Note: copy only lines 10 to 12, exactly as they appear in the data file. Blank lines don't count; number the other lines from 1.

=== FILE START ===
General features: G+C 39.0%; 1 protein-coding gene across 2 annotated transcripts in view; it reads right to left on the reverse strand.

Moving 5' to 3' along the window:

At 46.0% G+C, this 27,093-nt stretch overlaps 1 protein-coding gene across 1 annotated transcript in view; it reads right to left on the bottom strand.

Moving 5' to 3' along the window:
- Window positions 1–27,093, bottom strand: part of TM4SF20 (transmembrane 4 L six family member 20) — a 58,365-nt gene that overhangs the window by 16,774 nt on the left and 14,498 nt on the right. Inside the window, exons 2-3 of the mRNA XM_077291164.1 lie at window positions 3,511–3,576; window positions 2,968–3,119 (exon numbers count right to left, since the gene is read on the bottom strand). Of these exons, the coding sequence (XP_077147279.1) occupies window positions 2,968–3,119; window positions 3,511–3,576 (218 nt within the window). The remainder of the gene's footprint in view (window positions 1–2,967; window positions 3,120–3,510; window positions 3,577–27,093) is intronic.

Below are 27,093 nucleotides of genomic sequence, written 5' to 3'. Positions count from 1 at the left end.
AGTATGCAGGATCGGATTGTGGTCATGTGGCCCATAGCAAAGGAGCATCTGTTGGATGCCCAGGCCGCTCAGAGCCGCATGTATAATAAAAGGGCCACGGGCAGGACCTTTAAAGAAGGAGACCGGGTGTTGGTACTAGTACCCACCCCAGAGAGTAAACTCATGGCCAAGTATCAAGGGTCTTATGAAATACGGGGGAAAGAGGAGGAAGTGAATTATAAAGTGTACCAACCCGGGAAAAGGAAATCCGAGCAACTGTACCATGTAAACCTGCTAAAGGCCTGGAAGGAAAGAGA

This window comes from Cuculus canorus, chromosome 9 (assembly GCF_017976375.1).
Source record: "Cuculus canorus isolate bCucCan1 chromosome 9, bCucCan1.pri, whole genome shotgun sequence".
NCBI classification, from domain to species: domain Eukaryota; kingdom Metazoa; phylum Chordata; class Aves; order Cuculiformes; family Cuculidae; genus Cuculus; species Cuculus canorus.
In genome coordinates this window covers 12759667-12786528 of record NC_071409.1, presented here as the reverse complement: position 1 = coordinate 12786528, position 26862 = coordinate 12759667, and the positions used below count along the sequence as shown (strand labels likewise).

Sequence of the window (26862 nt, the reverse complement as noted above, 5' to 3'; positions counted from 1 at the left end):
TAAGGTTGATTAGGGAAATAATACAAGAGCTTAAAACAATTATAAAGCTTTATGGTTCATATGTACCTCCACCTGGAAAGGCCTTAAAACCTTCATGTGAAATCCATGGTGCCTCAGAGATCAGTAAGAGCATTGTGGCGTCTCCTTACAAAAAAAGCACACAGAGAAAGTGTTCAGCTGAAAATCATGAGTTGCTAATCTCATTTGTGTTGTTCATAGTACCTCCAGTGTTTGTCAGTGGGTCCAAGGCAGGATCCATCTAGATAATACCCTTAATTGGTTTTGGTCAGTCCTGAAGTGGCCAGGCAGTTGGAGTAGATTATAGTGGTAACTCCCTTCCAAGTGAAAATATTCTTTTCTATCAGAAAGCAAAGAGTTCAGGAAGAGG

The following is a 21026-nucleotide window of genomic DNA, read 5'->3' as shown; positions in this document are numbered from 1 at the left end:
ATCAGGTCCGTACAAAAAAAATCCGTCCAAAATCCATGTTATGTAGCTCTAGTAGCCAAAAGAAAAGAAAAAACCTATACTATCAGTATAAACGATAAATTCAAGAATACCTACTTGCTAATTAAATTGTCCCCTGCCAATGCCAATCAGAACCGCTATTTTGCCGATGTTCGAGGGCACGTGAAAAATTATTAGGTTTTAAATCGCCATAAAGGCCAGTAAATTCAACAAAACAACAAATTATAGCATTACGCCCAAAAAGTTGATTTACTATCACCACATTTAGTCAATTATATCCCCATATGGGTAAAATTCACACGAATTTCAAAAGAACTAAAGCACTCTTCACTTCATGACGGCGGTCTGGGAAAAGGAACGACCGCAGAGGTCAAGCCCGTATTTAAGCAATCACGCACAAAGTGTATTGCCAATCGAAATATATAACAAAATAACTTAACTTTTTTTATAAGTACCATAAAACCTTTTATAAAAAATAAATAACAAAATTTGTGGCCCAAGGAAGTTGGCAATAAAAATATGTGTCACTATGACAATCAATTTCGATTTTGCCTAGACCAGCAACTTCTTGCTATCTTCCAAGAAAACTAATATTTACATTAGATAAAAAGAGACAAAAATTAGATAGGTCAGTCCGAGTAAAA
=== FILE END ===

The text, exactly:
NCBI classification, from domain to species: domain Eukaryota; kingdom Metazoa; phylum Chordata; class Aves; order Cuculiformes; family Cuculidae; genus Cuculus; species Cuculus canorus.
In genome coordinates this window covers 12759667-12786528 of record NC_071409.1, presented here as the reverse complement: position 1 = coordinate 12786528, position 26862 = coordinate 12759667, and the positions used below count along the sequence as shown (strand labels likewise).

Sequence of the window (26862 nt, the reverse complement as noted above, 5' to 3'; positions counted from 1 at the left end):